Facing up to the Explosion of Cybercrimes

cyber criminals

The security picture just keeps getting worse for businesses as cybercriminals resort to ever-more devious means to extort businesses with ransomware and steal valuable data to sell on the black market.

As the security blog Ride the Lightning reported, the 2017 IBM X-Force Threat Intelligence Index found that records compromised surged 566 percent from 600 million in 2015 to over 4 billion in in 2016.

That surge created a glut of stolen structured data like names, addresses, phone numbers, and other data that’s easy to categorize, according to IBM. With the oversupply undermining the value of structured data, cybercriminals had an incentive to sift for more precious gems in unstructured data like emails, source code, internal reports, and intellectual property.

“The value of structured data to cybercriminals is beginning to wane as the supply outstrips the demand,” said Caleb Barlow, vice president of threat intelligence for IBM Security. “Unstructured data is big-game hunting for hackers and we expect to see them monetize it this year in new ways.”

Ransomware has shifted from an occasional annoyance to a serious problem reaching epidemic proportions. Average ransomware demands tripled in the past year. Security experts at Symantec said the average ransomware attack demanded $294 in 2015; last year they wanted an average of $1,077.

As reported on the DarkReading blog, Bitdefender and Spiceworks teamed up in a survey which found that one in five small-to-medium businesses had been hit by a ransomware attack in the preceding year. Just over a third of those attacked paid an average of just under $2,500 to get their data back. However, less than half had their data released, a Bitdefender security analyst said.

This points to a potentially major shift in tactics: Attackers can’t be depended upon to actually return the data when they receive the ransom.

Meanwhile, SC Media reported that FBI security experts have found that when companies receive a warning from the FBI that they’re being targeted by hackers, more than one-third simply ignore the warning. Complacency about cyberthreats remains a troubling reality in many companies.

Facing up to the risks of cyberattack damage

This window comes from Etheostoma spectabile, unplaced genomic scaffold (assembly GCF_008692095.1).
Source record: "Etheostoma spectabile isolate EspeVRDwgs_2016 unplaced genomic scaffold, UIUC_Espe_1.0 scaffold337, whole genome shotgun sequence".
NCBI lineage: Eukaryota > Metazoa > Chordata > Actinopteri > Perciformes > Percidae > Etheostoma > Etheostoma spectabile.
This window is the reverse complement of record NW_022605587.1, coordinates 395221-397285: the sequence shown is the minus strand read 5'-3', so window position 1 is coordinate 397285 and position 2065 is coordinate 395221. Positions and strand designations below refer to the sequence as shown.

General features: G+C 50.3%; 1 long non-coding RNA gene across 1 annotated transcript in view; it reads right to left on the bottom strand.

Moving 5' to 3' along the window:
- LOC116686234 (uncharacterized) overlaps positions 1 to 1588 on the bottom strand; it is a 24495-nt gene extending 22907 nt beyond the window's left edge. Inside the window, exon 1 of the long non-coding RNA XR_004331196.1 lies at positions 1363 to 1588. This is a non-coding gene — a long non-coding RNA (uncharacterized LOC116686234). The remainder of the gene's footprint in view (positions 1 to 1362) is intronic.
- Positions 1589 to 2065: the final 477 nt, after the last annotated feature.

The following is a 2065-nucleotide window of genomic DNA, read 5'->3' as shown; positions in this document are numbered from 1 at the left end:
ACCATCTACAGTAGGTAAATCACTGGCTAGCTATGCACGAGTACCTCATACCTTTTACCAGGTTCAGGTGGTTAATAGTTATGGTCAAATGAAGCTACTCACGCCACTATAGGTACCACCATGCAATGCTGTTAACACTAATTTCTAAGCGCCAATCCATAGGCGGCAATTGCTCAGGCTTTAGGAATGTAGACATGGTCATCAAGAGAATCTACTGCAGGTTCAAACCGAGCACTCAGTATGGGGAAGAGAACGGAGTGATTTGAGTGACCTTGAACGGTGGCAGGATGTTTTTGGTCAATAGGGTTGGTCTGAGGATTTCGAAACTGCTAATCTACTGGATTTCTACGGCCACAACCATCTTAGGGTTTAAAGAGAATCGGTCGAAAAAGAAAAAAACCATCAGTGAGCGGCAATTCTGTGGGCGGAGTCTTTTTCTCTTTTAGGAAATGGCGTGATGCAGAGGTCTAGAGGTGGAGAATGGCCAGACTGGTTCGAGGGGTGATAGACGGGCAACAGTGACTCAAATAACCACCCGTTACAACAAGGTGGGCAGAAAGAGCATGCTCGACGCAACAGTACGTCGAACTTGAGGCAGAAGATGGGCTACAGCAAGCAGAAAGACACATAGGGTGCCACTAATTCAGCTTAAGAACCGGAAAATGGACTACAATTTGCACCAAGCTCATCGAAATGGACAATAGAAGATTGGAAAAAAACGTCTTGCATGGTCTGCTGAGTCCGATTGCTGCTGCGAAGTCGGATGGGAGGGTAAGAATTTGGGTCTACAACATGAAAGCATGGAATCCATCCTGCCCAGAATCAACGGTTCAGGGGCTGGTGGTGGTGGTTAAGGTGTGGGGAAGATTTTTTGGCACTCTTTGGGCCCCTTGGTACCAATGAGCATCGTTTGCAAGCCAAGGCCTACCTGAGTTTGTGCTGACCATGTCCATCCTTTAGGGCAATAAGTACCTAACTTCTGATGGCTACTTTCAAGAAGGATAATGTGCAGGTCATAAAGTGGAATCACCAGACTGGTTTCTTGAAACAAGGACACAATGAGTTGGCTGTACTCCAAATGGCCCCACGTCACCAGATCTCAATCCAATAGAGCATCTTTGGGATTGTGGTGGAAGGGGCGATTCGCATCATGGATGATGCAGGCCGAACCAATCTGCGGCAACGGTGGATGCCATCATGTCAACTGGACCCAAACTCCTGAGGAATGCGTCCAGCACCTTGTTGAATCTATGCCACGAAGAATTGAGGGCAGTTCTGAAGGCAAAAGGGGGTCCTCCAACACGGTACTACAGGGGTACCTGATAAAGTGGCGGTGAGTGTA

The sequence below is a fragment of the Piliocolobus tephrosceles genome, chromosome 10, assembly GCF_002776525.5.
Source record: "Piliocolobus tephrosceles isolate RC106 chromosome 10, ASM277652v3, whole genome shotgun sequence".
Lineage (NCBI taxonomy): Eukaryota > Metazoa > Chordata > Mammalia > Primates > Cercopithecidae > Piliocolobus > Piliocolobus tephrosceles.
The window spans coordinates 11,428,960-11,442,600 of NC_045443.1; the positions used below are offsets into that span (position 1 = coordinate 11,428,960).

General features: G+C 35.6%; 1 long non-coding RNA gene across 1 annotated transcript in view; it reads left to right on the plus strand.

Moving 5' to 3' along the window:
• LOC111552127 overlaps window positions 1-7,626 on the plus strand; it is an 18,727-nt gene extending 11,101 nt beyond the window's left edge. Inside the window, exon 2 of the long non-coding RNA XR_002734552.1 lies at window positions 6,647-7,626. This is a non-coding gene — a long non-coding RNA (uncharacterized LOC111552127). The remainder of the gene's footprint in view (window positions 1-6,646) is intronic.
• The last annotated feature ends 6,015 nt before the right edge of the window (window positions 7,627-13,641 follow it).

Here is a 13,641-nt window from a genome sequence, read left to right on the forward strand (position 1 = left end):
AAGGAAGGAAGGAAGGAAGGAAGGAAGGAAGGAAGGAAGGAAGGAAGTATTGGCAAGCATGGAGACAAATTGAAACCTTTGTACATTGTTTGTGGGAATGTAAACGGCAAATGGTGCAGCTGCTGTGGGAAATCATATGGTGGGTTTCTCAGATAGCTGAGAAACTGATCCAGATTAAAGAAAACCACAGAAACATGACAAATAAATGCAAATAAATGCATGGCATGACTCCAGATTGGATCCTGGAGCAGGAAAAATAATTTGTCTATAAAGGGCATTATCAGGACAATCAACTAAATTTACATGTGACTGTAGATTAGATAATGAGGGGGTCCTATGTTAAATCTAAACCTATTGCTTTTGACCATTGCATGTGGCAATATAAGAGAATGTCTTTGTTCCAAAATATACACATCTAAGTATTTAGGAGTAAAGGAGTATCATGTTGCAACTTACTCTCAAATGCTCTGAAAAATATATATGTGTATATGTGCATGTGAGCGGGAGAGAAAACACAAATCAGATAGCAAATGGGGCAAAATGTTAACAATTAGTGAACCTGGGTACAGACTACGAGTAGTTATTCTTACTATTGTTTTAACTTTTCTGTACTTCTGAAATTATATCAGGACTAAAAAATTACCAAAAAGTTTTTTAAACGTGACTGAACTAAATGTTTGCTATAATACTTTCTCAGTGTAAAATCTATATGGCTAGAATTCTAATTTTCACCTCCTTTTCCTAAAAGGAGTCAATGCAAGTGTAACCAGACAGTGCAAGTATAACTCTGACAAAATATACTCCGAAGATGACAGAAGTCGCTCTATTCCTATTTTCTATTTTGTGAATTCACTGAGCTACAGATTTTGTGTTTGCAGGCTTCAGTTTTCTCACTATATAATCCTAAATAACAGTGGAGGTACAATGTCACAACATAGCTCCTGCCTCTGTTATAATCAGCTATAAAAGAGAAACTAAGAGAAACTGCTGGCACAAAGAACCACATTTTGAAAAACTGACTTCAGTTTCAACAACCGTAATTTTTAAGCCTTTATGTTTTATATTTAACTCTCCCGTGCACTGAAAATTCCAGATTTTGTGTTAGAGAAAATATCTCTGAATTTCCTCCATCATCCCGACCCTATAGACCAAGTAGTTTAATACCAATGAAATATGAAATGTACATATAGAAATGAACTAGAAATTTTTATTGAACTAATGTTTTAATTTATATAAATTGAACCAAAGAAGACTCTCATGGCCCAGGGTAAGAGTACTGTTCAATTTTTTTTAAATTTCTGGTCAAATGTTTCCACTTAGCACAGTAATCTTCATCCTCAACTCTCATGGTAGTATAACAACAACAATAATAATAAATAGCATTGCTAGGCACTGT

Clearly, the battle against hackers will not be won decisively anytime soon. Plugging one hole simply motivates cybercriminals to find another. Many operate far beyond the reach or influence of law enforcement, and the tools they use to attack are widely available.

And no matter how strong companies build up their cyber defenses, there will always be ways to fool people into clicking on links that install malware into their PCs that can infect entire networks. Sometimes disgruntled employees sell their sign-on credentials to cybercriminals or take valuable documents home with them when their employment ends. Then, they sell confidential company information for a tidy profit on the black market.

Consider all the valuable data in your networks:

  • Customer names and unique identifiers.
  • Intelligence on your marketplace, competitors, suppliers and vendors.
  • Health records for your workforce.
  • Valuable intellectual property.

Almost all companies rely heavily on their computer networks to store valuable data and provide customer service. Data compromises go to the heart of companies’ ability to stay in business.

What happens if you get hacked

When systems become compromised, the potential for serious expenses emerges. To date, ransomware attacks have involved fairly trivial amounts of cash from a business perspective. But what if your attackers are among the ruthless ones who don’t return stolen data and instead sell it to the highest bidder on an encrypted black market site?

Even a more straightforward breach where hackers break in and steal structured data like names, addresses and Social Security numbers can expose a company to substantial liability. You could get sued by the people whose data was compromised, fined by regulators, and suffer a major decline in sales if news of the breach becomes public.

All these forces oblige companies to update their risk management to account for potential cyberattacks — and to consider taking out insurance to answer these threats.

Partnering with McGowan

The risk of cybercrime is a persistent reality, but companies do have avenues to safeguard themselves and their clients. When hit with a data breach, companies must have the right protections to assist with the inevitable regulatory actions and customer lawsuits.

Brokers who partner with McGowan Risk Specialists gain the experience of a trusted wholesale brokerage that focuses on the placement of cyber liability products. With the proper technology liability insurance in place, businesses know they won’t be decimated by a cyberattack.

New Call-to-action